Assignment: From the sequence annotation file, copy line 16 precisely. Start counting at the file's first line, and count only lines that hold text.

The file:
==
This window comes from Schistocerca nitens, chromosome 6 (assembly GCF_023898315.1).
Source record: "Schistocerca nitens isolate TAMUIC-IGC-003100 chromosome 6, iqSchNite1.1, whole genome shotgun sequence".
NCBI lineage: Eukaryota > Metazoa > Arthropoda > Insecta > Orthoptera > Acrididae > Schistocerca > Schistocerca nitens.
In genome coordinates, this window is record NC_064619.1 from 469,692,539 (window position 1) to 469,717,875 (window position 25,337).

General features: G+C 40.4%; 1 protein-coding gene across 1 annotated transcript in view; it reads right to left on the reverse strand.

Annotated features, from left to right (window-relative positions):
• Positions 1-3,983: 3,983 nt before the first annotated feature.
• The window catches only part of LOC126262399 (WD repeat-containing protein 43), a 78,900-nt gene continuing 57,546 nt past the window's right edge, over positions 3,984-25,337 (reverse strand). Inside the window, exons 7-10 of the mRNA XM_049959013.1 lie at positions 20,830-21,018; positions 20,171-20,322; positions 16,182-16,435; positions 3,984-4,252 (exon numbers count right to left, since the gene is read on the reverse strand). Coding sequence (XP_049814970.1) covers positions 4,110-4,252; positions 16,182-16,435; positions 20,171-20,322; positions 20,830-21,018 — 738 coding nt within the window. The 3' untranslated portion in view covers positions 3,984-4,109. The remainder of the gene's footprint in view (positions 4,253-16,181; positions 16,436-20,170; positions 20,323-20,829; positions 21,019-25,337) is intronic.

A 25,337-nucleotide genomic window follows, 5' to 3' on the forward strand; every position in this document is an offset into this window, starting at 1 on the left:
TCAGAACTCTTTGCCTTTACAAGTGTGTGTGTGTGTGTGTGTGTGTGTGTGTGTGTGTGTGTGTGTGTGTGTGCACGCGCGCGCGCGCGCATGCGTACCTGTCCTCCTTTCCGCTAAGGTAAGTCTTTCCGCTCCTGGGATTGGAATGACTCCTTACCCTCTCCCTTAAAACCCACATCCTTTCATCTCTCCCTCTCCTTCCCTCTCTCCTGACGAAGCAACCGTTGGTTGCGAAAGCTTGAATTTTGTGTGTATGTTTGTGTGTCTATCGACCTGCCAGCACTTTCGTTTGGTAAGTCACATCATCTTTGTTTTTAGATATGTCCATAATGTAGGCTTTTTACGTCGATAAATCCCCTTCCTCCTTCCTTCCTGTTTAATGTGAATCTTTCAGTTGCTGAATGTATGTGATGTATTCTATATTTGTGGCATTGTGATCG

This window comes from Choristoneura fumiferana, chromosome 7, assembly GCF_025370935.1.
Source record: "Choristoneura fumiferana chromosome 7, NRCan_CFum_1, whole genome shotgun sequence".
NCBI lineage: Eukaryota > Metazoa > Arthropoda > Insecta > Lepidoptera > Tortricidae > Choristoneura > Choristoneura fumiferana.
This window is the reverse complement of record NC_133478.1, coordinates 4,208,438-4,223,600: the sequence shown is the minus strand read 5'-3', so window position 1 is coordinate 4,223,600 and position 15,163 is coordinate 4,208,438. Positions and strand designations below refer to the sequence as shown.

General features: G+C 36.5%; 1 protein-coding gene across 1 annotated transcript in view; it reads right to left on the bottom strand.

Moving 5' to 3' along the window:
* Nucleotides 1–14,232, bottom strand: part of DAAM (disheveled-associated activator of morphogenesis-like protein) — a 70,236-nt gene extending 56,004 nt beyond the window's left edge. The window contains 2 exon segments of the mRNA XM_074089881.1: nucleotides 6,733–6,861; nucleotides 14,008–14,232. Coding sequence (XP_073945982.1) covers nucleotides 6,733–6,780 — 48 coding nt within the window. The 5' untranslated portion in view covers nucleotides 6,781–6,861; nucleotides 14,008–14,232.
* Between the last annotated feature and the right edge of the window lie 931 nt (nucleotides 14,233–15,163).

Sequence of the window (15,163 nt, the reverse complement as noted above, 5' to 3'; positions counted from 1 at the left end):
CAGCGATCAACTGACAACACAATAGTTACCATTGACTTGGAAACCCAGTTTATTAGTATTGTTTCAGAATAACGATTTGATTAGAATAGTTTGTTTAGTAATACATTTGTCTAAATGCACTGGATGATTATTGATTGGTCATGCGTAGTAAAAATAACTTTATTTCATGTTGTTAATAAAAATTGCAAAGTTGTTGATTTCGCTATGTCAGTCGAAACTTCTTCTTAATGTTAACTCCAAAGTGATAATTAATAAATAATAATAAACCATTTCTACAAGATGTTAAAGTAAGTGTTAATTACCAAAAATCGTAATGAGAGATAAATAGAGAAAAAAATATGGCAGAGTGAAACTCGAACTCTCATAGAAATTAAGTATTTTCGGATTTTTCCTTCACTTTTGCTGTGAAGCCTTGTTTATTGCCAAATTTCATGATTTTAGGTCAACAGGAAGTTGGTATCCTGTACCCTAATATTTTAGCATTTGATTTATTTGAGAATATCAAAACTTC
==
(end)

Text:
Moving 5' to 3' along the window: